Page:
After receiving nearly 40 applications, committee prepares to select community police ambassadors

Source: WAFB
Source: WAFB
Source: WAFB
Source: WAFB

BATON ROUGE, LA (WAFB) - It's been more than a year since the shooting death of Alton Sterling and the public is still waiting on the decision of whether the two officers involved will face criminal charges.

Attorney General Jeff Landry has yet to announce a timeline or provide many details on the case and he didn't have much to say about it when asked at an unrelated news conference Tuesday morning. "It's something that we'll be addressing in the future when that investigation is complete," said Landry.

While that investigation continues, a new program that launched in reaction to the shooting is making progress. "We believe that we had a really good response," said EBR Councilwoman Tara Wicker.

Nearly 40 people have answered the call and applied to be a community police ambassador. The volunteers will serve as liaisons to build relationships between officers and the people they serve. The application window has been open for roughly two months and now, the first batch of ambassadors is about to be selected.

"It's really critical," said Wicker. "We really believe it's an effective tool when you're able to bring the community and the police together to have a conversation in a way that they have not had it before."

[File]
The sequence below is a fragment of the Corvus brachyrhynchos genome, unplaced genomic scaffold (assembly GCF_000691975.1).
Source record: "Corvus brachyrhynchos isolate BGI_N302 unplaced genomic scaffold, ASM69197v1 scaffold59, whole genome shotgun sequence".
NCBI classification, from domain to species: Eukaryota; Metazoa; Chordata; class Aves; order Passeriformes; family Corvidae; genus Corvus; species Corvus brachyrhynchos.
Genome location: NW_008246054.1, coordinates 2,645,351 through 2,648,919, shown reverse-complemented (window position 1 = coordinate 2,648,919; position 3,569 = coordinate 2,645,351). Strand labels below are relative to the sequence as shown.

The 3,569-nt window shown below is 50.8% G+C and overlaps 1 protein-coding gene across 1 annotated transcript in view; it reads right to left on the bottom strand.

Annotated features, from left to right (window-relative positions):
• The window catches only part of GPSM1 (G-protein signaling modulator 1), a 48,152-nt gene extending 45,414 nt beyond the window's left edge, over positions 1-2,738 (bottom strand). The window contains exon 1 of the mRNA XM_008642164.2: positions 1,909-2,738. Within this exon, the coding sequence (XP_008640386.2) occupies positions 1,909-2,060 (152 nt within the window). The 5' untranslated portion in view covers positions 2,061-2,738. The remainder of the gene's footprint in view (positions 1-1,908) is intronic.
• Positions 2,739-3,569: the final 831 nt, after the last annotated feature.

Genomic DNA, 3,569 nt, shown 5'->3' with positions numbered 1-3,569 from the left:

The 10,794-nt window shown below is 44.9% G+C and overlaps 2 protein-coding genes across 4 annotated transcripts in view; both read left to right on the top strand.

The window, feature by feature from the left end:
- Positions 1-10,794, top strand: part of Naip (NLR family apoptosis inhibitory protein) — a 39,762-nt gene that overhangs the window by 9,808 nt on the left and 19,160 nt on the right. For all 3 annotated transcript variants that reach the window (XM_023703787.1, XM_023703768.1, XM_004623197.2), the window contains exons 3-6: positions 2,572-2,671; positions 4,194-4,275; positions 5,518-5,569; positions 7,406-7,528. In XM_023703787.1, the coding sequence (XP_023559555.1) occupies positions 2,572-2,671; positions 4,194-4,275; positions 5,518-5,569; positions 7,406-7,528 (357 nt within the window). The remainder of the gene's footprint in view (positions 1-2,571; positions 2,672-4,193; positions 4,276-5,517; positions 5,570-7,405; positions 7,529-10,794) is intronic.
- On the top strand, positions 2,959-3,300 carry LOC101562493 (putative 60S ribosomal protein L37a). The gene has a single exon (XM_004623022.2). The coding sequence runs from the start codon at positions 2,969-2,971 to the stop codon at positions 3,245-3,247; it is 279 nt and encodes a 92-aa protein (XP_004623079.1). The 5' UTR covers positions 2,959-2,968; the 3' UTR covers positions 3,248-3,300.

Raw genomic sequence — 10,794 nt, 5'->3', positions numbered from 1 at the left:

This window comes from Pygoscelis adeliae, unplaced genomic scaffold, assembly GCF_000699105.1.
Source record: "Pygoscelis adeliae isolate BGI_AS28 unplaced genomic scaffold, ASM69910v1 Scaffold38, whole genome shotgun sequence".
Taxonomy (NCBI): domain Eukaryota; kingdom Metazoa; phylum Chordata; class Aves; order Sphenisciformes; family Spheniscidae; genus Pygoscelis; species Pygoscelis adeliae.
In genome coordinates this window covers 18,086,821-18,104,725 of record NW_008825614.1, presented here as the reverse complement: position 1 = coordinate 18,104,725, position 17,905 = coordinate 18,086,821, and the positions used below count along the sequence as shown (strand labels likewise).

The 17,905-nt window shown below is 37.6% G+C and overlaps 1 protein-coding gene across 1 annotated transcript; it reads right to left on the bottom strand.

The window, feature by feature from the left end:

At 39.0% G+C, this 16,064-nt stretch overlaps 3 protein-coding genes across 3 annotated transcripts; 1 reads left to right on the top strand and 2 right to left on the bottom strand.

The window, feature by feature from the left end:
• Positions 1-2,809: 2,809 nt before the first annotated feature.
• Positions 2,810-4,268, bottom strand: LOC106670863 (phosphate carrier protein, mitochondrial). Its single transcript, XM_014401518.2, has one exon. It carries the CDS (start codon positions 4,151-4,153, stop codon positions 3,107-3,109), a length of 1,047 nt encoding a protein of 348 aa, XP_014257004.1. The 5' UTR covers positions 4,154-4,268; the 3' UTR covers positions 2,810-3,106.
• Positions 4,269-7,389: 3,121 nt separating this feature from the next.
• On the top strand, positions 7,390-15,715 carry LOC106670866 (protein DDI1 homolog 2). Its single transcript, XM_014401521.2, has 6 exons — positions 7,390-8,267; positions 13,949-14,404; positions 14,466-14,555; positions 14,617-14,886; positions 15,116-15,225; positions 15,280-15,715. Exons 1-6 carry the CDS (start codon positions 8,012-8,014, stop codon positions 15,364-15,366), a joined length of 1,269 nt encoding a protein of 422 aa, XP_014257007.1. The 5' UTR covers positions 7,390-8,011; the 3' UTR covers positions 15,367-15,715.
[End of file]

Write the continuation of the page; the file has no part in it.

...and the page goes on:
The applications will be reviewed over the next two weeks and the goal is to have 18 people selected for the program by the holidays. Chosen from each Baton Rouge Police Department district, the ambassadors will be trained before hitting the streets. Sgt. Riley Harbor with BRPD says it cannot come soon enough.

"From a police standpoint, as long as we get the engagement with understanding of what it is that we need to do, I think we're going to do well," said Harbor.

With murders at an all time high in the Capital City, Harbor thinks dialogue is key to not only getting that problem under control, but also for preventing deadly encounters with police.

"It's just a misunderstanding I really believe sometimes because we don't have the proper dialogue going at all times. Now you have a strong connection," said Harbor.

Wicker says she is excited the plan will finally be put to the test.

"When a community comes together for the right reason, with the right heart, the right spirit and the right passion, the results can be very successful," said Wicker.

The committee says it wants the process to be as transparent as possible so they will actually choose the ambassadors at random from those applicants who remain after the criminal history check.

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